Having recently released, Battle Hunters is a real time strategy dungeon crawling RPG that sees some older adventures regather in order to overcome a new evil. Knowing that they cannot do it alone, our starting trinity of Knight, Wizard and Ranger set off to find others to recruit to their cause such as Rogues, Barbarians, Warrior Monks, Swordsmen, Space Marines and more.
Battle Hunters to me felt a lot like Rainbow Moon, the first title from SideQuest Studios before Rainbow Skies, which had a lot of good ideas and is quite mechanically sound, but, it feels like it misses the mark when it comes to storytelling and actually interacting with the world. Essentially, instead of developing the characters and having banter while walking around or before jumping into fights, the only dialog to be found here will be whilte recruiting your new members, when you take up a quest from a random NPC, or hit a story marker. There was so much potential to be more than simply a mechanical dungeon crawler but it wasn’t capitalized on.
So starting off with a short tutorial to give you an introduction to the mechanics that you’ll have plenty of time to master over the next several hours, it won’t take long for you to begin to get familiar with the available characters. If there’s one thing that you get taught early enough on, it’s that Battle Hunters is not an easy grind that you can simply set your controller down and leave on autopilot. With only three characters at a time and often against four to six others if not giant bosses, the level of micro management is something that I haven’t had to do in a while and I’ll be honest that it created a challenge that I gladly accepted.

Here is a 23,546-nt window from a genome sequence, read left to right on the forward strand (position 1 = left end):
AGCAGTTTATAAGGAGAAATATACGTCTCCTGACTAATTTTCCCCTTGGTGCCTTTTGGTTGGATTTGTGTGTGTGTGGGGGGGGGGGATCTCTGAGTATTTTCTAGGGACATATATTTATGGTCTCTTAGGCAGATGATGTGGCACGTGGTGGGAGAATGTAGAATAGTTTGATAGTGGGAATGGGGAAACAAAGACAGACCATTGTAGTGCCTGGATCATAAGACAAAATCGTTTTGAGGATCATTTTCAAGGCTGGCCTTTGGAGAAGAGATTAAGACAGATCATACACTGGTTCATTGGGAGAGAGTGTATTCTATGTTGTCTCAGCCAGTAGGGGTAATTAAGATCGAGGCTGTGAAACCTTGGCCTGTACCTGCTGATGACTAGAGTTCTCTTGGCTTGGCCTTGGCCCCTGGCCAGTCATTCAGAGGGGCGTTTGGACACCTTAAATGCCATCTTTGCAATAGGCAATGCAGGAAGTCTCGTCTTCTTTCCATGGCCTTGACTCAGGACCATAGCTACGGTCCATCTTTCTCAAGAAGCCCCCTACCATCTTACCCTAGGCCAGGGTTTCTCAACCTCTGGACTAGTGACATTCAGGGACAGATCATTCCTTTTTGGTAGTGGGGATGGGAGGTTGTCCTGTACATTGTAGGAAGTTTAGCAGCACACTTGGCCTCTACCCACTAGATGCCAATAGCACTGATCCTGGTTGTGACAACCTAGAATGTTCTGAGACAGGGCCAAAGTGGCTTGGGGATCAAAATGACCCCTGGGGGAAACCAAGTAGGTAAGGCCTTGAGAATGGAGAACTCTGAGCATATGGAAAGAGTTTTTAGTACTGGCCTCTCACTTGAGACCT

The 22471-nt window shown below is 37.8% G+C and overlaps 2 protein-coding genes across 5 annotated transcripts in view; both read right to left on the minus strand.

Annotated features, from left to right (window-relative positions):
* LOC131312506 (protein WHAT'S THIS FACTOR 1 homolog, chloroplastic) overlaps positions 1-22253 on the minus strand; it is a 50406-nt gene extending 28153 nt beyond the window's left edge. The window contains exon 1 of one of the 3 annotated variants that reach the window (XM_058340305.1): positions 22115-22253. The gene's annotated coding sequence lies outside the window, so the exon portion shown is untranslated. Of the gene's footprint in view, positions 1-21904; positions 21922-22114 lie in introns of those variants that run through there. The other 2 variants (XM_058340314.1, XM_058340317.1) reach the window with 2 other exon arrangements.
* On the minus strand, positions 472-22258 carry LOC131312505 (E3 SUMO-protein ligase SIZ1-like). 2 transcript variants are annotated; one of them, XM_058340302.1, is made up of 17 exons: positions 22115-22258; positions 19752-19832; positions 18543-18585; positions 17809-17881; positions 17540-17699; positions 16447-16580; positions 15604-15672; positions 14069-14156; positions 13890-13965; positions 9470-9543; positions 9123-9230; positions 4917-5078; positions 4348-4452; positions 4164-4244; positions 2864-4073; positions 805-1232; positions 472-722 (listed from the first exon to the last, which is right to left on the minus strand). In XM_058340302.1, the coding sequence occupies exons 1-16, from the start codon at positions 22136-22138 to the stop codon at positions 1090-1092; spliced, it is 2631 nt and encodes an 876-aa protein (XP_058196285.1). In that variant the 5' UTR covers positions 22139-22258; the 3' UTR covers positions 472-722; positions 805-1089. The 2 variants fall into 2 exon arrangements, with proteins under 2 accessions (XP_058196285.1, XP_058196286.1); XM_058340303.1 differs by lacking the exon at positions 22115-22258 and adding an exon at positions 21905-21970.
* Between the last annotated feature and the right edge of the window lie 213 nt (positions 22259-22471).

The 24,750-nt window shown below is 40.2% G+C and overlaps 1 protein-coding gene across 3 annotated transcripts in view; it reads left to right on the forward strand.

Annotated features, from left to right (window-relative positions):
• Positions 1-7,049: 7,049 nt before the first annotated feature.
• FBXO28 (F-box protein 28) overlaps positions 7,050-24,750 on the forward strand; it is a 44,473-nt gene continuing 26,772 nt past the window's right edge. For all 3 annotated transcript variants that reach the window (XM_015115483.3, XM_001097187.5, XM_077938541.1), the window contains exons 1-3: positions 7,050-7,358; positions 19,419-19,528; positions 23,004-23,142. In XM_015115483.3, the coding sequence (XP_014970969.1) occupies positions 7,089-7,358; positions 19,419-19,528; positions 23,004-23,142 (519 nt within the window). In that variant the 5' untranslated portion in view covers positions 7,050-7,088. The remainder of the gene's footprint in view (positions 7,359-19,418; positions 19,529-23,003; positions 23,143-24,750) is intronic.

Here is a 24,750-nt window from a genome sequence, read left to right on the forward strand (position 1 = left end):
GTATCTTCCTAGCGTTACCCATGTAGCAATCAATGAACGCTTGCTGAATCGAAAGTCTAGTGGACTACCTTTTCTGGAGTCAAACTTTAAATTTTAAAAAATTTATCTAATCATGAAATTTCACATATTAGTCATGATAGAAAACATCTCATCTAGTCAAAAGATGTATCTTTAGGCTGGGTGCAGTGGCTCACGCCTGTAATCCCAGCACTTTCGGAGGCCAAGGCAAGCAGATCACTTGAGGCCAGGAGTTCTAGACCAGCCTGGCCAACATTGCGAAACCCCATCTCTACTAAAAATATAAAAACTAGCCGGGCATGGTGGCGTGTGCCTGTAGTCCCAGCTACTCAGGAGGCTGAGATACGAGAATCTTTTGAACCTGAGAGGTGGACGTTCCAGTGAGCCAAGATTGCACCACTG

Each character while on the field of battle can use items, move, defend, attack, and once leveled up enough use three special abilities with various cooldowns. Each action has a bit of time that is required to pull it off so if you decide to move, you can still be attacked by the foes surrounding that particular character which only gets worse the squishier they get. Magic types CANNOT take a hit which is pretty standard so their protection should always come first as they are often the first to be targeted.
One interesting aspect to combat is that none of your characters will ever start with a special ability at the ready making easy fights something to watch out for until they are ready and then it becomes easy to clear the field. Often though this won’t be the case as not only are you often outnumbered, you’re also underleveled and leveling actually doesn’t come easy as winning battles will often give you what I felt like was next to nothing in terms of experience. While it does make sense for the challenge aspect and how “early” you get all of your abilities, the challenge at times I felt like it would simply chase newcomers to the style away with such a high entry point in terms of difficulty.
Moving outside of battle though, you won’t be doing much other than walking across a map looking for the next fight which will often lead you to a “key” of sorts to unlock a door, bridge or portal, which will lead to more fights. It makes the world feel… empty. It’s there, and there are foes that are on the map that you’ll head towards, but that’s it. You have access to an alchemist who sells you potions and a merchant that sells you food in case you’ve used too much or haven’t picked enough out of the surrounding treasure chests. Otherwise, even from an audio standpoint, if you aren’t in battle there’s no background music and you’ve really got to crank the sound up to hear the ambient noises just adding to the emptiness that you’re moving your party through.